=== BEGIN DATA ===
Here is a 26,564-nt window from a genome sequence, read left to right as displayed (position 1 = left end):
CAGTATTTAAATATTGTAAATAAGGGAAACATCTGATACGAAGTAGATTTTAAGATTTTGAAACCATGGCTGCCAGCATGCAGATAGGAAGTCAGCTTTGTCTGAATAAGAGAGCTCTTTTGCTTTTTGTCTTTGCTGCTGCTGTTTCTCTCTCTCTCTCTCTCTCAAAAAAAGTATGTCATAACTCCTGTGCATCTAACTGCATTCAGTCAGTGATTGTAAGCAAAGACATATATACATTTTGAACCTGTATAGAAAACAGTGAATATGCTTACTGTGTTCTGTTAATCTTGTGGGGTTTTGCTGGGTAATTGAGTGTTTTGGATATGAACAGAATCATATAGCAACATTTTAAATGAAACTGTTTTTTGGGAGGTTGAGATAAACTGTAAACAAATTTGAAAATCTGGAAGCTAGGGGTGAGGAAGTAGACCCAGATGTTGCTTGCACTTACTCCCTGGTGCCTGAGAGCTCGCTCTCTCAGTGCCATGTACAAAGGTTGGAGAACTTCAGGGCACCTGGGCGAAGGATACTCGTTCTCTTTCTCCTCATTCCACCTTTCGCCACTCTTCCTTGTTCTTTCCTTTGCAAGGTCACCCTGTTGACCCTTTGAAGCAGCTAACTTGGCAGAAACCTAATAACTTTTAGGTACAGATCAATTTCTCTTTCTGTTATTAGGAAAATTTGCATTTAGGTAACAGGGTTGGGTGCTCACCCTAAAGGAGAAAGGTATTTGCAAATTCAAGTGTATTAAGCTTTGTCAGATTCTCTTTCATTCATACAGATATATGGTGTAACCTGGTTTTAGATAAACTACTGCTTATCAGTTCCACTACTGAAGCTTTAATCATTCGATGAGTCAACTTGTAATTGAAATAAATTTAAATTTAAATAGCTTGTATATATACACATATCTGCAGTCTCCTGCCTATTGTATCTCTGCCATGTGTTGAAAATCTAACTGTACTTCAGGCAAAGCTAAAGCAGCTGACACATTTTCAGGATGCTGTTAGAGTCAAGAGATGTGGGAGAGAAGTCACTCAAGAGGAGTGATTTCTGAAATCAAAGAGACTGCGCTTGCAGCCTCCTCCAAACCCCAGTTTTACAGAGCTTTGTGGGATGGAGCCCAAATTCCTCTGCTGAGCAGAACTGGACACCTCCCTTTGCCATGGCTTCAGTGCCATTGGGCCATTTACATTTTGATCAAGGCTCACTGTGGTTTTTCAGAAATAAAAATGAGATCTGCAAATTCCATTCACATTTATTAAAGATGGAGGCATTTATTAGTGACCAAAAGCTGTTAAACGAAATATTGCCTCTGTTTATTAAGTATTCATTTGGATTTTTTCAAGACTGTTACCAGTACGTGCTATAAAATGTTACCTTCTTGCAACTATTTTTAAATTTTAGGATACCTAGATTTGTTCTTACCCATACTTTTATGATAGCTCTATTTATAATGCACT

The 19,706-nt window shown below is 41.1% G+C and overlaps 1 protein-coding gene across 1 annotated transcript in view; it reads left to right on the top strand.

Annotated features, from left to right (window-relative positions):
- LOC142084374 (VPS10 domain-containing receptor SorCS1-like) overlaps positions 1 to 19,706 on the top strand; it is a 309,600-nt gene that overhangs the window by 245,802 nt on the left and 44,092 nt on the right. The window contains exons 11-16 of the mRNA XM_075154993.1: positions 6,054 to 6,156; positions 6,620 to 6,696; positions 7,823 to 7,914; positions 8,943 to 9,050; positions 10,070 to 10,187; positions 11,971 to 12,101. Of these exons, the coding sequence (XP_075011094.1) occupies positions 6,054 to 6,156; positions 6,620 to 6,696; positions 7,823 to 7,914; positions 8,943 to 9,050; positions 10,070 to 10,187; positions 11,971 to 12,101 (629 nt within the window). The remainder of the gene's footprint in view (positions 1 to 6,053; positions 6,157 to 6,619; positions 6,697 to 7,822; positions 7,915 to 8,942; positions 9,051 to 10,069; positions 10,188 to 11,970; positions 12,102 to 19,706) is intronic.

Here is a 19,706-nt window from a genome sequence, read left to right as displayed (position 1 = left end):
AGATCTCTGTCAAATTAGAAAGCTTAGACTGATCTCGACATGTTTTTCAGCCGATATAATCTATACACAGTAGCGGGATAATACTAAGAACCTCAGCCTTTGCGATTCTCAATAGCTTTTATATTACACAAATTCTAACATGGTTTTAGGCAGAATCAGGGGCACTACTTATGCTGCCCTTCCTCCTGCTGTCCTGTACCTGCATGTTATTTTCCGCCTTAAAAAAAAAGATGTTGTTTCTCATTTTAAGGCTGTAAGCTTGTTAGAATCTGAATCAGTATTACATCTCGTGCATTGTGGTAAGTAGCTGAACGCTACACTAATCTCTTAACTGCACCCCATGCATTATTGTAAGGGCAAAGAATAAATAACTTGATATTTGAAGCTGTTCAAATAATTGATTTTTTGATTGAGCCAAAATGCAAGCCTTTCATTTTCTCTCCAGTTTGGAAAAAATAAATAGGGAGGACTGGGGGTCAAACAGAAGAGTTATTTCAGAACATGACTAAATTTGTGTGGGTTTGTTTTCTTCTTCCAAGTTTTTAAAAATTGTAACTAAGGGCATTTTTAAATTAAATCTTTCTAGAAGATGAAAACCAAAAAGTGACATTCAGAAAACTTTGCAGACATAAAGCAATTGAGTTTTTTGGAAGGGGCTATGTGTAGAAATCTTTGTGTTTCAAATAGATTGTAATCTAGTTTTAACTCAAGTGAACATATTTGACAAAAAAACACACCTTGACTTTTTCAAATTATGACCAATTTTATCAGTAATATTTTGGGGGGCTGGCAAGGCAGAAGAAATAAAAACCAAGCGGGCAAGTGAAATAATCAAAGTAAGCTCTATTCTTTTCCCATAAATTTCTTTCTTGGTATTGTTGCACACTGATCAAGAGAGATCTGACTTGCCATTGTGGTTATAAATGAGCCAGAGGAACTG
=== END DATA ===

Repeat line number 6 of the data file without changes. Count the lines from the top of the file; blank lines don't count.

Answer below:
Here is a 19,706-nt window from a genome sequence, read left to right as displayed (position 1 = left end):